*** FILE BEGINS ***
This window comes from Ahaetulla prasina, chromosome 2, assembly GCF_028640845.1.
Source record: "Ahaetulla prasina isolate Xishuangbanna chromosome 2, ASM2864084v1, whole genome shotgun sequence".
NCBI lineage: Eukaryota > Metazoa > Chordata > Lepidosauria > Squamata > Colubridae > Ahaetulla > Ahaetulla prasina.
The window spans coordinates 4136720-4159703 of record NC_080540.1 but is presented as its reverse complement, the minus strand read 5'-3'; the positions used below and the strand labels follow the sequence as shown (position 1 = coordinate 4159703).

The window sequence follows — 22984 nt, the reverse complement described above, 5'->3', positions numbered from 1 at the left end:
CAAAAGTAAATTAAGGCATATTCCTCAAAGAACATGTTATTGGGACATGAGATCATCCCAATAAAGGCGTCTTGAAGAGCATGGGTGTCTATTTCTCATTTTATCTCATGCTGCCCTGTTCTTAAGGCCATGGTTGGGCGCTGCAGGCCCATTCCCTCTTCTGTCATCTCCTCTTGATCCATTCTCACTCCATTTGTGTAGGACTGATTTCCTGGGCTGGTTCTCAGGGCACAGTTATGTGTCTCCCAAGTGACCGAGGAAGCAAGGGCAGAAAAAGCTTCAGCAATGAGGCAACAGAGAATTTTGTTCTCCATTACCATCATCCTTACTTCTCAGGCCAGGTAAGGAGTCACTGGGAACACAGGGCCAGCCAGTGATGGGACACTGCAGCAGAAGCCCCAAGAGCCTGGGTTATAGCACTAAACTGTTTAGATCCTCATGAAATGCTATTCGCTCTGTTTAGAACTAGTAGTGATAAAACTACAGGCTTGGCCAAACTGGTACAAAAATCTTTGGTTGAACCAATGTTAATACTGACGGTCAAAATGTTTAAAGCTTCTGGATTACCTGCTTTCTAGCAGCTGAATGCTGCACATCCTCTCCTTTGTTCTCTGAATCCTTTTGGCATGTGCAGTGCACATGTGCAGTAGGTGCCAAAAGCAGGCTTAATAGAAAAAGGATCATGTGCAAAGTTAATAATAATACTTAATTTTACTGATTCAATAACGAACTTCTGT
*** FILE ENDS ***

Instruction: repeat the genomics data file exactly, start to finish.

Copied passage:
This window comes from Ahaetulla prasina, chromosome 2, assembly GCF_028640845.1.
Source record: "Ahaetulla prasina isolate Xishuangbanna chromosome 2, ASM2864084v1, whole genome shotgun sequence".
NCBI lineage: Eukaryota > Metazoa > Chordata > Lepidosauria > Squamata > Colubridae > Ahaetulla > Ahaetulla prasina.
The window spans coordinates 4136720-4159703 of record NC_080540.1 but is presented as its reverse complement, the minus strand read 5'-3'; the positions used below and the strand labels follow the sequence as shown (position 1 = coordinate 4159703).

The window sequence follows — 22984 nt, the reverse complement described above, 5'->3', positions numbered from 1 at the left end:
CAAAAGTAAATTAAGGCATATTCCTCAAAGAACATGTTATTGGGACATGAGATCATCCCAATAAAGGCGTCTTGAAGAGCATGGGTGTCTATTTCTCATTTTATCTCATGCTGCCCTGTTCTTAAGGCCATGGTTGGGCGCTGCAGGCCCATTCCCTCTTCTGTCATCTCCTCTTGATCCATTCTCACTCCATTTGTGTAGGACTGATTTCCTGGGCTGGTTCTCAGGGCACAGTTATGTGTCTCCCAAGTGACCGAGGAAGCAAGGGCAGAAAAAGCTTCAGCAATGAGGCAACAGAGAATTTTGTTCTCCATTACCATCATCCTTACTTCTCAGGCCAGGTAAGGAGTCACTGGGAACACAGGGCCAGCCAGTGATGGGACACTGCAGCAGAAGCCCCAAGAGCCTGGGTTATAGCACTAAACTGTTTAGATCCTCATGAAATGCTATTCGCTCTGTTTAGAACTAGTAGTGATAAAACTACAGGCTTGGCCAAACTGGTACAAAAATCTTTGGTTGAACCAATGTTAATACTGACGGTCAAAATGTTTAAAGCTTCTGGATTACCTGCTTTCTAGCAGCTGAATGCTGCACATCCTCTCCTTTGTTCTCTGAATCCTTTTGGCATGTGCAGTGCACATGTGCAGTAGGTGCCAAAAGCAGGCTTAATAGAAAAAGGATCATGTGCAAAGTTAATAATAATACTTAATTTTACTGATTCAATAACGAACTTCTGT